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Chapter 9

Chapter 9

13 Pages

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Gabriela Ilie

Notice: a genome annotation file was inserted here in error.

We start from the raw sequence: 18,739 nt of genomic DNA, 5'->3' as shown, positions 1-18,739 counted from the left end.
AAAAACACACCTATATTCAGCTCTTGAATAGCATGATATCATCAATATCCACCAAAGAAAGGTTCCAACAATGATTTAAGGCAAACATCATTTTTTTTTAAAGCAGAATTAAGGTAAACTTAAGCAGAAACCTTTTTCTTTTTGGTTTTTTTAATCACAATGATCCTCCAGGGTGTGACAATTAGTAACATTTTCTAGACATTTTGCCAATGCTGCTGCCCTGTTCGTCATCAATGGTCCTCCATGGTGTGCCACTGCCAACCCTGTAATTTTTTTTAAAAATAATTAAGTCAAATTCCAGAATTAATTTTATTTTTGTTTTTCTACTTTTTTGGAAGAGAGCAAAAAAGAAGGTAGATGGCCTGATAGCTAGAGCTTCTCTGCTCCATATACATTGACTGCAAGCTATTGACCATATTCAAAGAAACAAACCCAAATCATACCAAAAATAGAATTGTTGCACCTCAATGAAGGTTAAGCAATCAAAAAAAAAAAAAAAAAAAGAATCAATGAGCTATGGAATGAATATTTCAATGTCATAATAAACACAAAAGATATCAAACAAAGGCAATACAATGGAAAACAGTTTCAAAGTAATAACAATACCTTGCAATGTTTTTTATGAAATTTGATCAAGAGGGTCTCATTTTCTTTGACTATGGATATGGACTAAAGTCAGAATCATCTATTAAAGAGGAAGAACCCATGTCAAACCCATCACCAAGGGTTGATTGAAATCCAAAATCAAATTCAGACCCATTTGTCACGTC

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Language It is important to define language precisely and, in particular, to distinguish between language and communication. Although language is often used as a communication system, there are other communication systems that do not from true languages. A natural language has two necessary characteristics: It is regular (governed by a system of rules, called a grammar), and it is productive, meaning that infinite combinations of things can be expressed in it. Other characteristics of human languages include arbitrariness (the lack of a necessary resemblance between a word or sentence and what it refers to) and discreteness (the system can be subdivided into recognizable parts sentence into words, words into sounds. THE STRUCTURE OF LANGUAGE Different languages have different sounds (called phonemes). The study of ways in which phonemes can be combined in any given language constitutes the study of phonology. Next, you have to put the sounds together in some coherent way, identifying the meaningful unites of language, an aspect known as morphology. Word endings, prefixes, tense markers, and the like are critical parts of each sentence Some of the morphemes (smallest meaningful units of language) are words, and you also need to identify these and to determine the role each word plays in a sentence. To do so, you need to determine the syntax, or structure, of each sentence. Semantics is the branch of linguistics and psycholinguistics devoted to the study of meaning. Finally, for a conversation to work there must be some flow or given-and-take. Listeners must pay attention and make certain assumptions, and speakers must craft their contributions in ways that will make the listeners job feasible. This aspect of language, pragmatics. Linguistic rules make up the grammar of the language and, taken together, define the way a language works. It is important that linguists and psychologists use the term grammar in a very restricted sense here, meaning the set of rules for a language. In particular, grammatical in this context has nothing to do with the rules of good English. To a linguist or a psycholinguist, the sentence I aint going to happily do it is perfectly meaningful and legal that is, it follows the rules of English that native speakers observe and is therefore grammatical. Here grammar refers not to polite ways of speaking but to ways of speaking that form intelligible phrases or utterances recognizable as examples of language that a native speaker of the language might produce. Linguists and psychologists distinguish between peoples explicit and implicit knowledge of linguistic rules. It is doubtful, that most of us could state with precision or accuracy just what the rules for English syntax are. Still, most of us can easily and almost immediately detect violations of rules. Not only would we recognize the example as ungrammatical, but we would never produce such violations Our knowledge of the rules is therefore not explicit (we cannot articulate what all the rules are, nor are we consciously aware of all of them) but implicit (whatever the rules are, we somehow follow them). We can often articulate the so-called prescriptive rules (Dont say aint), which tells us how we should talk or write, even though we may violate them. In contrast, we find it hard to articulate the descriptive rules of English, which characterize which sentences are legal and which are not. Linguists and psychologists also distinguish linguistic competence from linguistic performance. The term competence refers to the underlying linguistic knowledge that lets people www.notesolution.com produce and comprehend their language. Competence is not always fully evident in actual use or performance of language. Linguistic performance would reflect linguistic competence only under completely ideal conditions. In real life, such ideal conditions are never achieved. When overhear an ungrammatical utterance, it is probably not that the speakers linguistic knowledge (competence) is faulty (especially speaking in hisher native language) but rather that various other factors and pressures in hisher life at the time he spoke (performance) caused the error to errors. Phonology Phonetics, the study of speech sounds and how they are produced, and phonology, the study of the systematic ways in which speech sounds are combined and altered in language. The English language has about 40 phonetic segments (sometimes called phones). Although a language may have a large number of phones, only certain ones are meaningful to it. Linguists use the term phoneme to refer to the smallest unit of sound that makes a meaningful difference in a given language. If one phoneme in a word is exchanged for another, the word itself is changed. Linguists and phoneticians distinguish between consonants and vowels, Vowels work without obstructing the airflow, simply depending on the shape and position of the tongue and lips. Consonants are more complicated. In general, they are phonemes made by closing part of the mouth. They differ first in what linguists call place of articulation, meaning where the obstruction of the airflow occurs. Consonants differ also in manner of articulation, the mechanics of how the airflow is obstructed. A third distinction between groups of consonants is known as voicing. Features of phonemes are involved in certain phonological rules that govern the ways in which phonemes can be combined. It also explains how to pronounce new words and how to pronounce prefixes and suffixes to words, such as plural or past-tense endings. Different languages have different phonological rules; hence there are two answers to the question, why do different languages sound different? One answer is that they contain different sounds (phonemes). A second answer is that they have different rules for combining those sounds (phonology). Syntax The term syntax refers to the arrangement of words within sentences or, more broadly, to the structure of sentences their parts and the way the parts are put together Syntactic rules, similar to phonological rules, govern the ways in which different words or larger phrases can be combined to form legal sentences in the language. Syntactic rules should meet two requirements: They should be able to describe every legal sentence, and they should never be able to describe an illegal sentence. EX. The poodle will chase the red ball. o Ty to divide the words of this sentence into groups (linguists call these constituents). Certainly the word poodle goes with the word the. Similarly, red appears to modify ball, and the forms another constituent with red ball. Chase could also form a constituent with the red ball, and will seems to modify this larger grouping. www.notesolution.com